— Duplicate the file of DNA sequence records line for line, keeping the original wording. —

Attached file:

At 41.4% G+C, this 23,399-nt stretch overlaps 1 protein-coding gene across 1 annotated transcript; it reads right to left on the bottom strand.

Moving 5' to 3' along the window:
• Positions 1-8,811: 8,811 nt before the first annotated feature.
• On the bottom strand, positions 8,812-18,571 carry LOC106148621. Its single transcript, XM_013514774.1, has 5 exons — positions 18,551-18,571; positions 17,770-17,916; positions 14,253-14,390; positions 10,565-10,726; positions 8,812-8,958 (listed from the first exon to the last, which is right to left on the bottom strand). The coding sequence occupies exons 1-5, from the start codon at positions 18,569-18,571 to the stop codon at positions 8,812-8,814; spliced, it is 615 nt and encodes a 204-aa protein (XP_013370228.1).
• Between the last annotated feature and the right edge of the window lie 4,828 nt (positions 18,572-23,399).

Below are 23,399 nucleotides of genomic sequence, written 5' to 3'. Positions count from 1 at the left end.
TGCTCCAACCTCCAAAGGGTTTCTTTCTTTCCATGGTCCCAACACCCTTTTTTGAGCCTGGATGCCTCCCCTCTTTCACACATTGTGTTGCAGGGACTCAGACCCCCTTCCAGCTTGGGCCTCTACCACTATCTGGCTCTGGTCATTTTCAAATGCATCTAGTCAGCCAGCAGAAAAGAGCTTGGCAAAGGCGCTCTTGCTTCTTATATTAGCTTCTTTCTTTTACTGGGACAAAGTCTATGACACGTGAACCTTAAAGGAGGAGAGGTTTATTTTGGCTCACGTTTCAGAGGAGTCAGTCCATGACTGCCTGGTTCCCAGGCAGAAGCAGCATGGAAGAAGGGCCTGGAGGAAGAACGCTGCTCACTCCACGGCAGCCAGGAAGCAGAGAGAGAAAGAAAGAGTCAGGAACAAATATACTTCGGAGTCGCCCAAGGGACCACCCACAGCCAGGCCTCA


At 41.4% G+C, this 23,399-nt stretch overlaps 1 protein-coding gene across 1 annotated transcript; it reads right to left on the bottom strand.

Moving 5' to 3' along the window:
• Positions 1-8,811: 8,811 nt before the first annotated feature.
• On the bottom strand, positions 8,812-18,571 carry LOC106148621. Its single transcript, XM_013514774.1, has 5 exons — positions 18,551-18,571; positions 17,770-17,916; positions 14,253-14,390; positions 10,565-10,726; positions 8,812-8,958 (listed from the first exon to the last, which is right to left on the bottom strand). The coding sequence occupies exons 1-5, from the start codon at positions 18,569-18,571 to the stop codon at positions 8,812-8,814; spliced, it is 615 nt and encodes a 204-aa protein (XP_013370228.1).
• Between the last annotated feature and the right edge of the window lie 4,828 nt (positions 18,572-23,399).

Below are 23,399 nucleotides of genomic sequence, written 5' to 3'. Positions count from 1 at the left end.
TGCTCCAACCTCCAAAGGGTTTCTTTCTTTCCATGGTCCCAACACCCTTTTTTGAGCCTGGATGCCTCCCCTCTTTCACACATTGTGTTGCAGGGACTCAGACCCCCTTCCAGCTTGGGCCTCTACCACTATCTGGCTCTGGTCATTTTCAAATGCATCTAGTCAGCCAGCAGAAAAGAGCTTGGCAAAGGCGCTCTTGCTTCTTATATTAGCTTCTTTCTTTTACTGGGACAAAGTCTATGACACGTGAACCTTAAAGGAGGAGAGGTTTATTTTGGCTCACGTTTCAGAGGAGTCAGTCCATGACTGCCTGGTTCCCAGGCAGAAGCAGCATGGAAGAAGGGCCTGGAGGAAGAACGCTGCTCACTCCACGGCAGCCAGGAAGCAGAGAGAGAAAGAAAGAGTCAGGAACAAATATACTTCGGAGTCGCCCAAGGGACCACCCACAGCCAGGCCTCA